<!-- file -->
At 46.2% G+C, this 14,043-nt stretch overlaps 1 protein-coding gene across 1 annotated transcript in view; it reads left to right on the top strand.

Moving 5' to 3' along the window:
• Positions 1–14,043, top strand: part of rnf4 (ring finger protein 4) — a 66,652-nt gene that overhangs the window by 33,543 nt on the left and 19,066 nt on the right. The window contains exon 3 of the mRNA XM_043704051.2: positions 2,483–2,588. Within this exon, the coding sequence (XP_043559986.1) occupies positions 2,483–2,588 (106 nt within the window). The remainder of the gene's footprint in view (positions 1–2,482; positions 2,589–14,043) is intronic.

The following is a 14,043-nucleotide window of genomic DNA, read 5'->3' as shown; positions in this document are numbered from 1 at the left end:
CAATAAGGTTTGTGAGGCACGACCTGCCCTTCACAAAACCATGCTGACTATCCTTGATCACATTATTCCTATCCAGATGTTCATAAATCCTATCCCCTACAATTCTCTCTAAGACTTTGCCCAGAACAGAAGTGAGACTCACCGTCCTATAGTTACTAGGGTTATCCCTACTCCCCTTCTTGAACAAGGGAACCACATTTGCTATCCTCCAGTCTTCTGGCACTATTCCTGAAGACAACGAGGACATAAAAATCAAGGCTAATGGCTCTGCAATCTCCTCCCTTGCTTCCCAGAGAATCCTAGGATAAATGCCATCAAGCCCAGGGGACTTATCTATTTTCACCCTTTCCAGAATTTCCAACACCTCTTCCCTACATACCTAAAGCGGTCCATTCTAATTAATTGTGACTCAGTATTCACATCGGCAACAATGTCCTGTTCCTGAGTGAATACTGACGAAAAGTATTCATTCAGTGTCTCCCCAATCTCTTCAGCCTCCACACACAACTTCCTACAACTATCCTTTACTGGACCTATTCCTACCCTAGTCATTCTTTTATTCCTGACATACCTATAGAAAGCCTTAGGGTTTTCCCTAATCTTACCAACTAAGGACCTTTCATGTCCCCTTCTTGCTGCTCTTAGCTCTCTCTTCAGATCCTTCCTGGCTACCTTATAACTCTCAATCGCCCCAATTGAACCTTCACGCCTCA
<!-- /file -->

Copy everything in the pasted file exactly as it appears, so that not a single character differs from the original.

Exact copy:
At 46.2% G+C, this 14,043-nt stretch overlaps 1 protein-coding gene across 1 annotated transcript in view; it reads left to right on the top strand.

Moving 5' to 3' along the window:
• Positions 1–14,043, top strand: part of rnf4 (ring finger protein 4) — a 66,652-nt gene that overhangs the window by 33,543 nt on the left and 19,066 nt on the right. The window contains exon 3 of the mRNA XM_043704051.2: positions 2,483–2,588. Within this exon, the coding sequence (XP_043559986.1) occupies positions 2,483–2,588 (106 nt within the window). The remainder of the gene's footprint in view (positions 1–2,482; positions 2,589–14,043) is intronic.

The following is a 14,043-nucleotide window of genomic DNA, read 5'->3' as shown; positions in this document are numbered from 1 at the left end:
CAATAAGGTTTGTGAGGCACGACCTGCCCTTCACAAAACCATGCTGACTATCCTTGATCACATTATTCCTATCCAGATGTTCATAAATCCTATCCCCTACAATTCTCTCTAAGACTTTGCCCAGAACAGAAGTGAGACTCACCGTCCTATAGTTACTAGGGTTATCCCTACTCCCCTTCTTGAACAAGGGAACCACATTTGCTATCCTCCAGTCTTCTGGCACTATTCCTGAAGACAACGAGGACATAAAAATCAAGGCTAATGGCTCTGCAATCTCCTCCCTTGCTTCCCAGAGAATCCTAGGATAAATGCCATCAAGCCCAGGGGACTTATCTATTTTCACCCTTTCCAGAATTTCCAACACCTCTTCCCTACATACCTAAAGCGGTCCATTCTAATTAATTGTGACTCAGTATTCACATCGGCAACAATGTCCTGTTCCTGAGTGAATACTGACGAAAAGTATTCATTCAGTGTCTCCCCAATCTCTTCAGCCTCCACACACAACTTCCTACAACTATCCTTTACTGGACCTATTCCTACCCTAGTCATTCTTTTATTCCTGACATACCTATAGAAAGCCTTAGGGTTTTCCCTAATCTTACCAACTAAGGACCTTTCATGTCCCCTTCTTGCTGCTCTTAGCTCTCTCTTCAGATCCTTCCTGGCTACCTTATAACTCTCAATCGCCCCAATTGAACCTTCACGCCTCA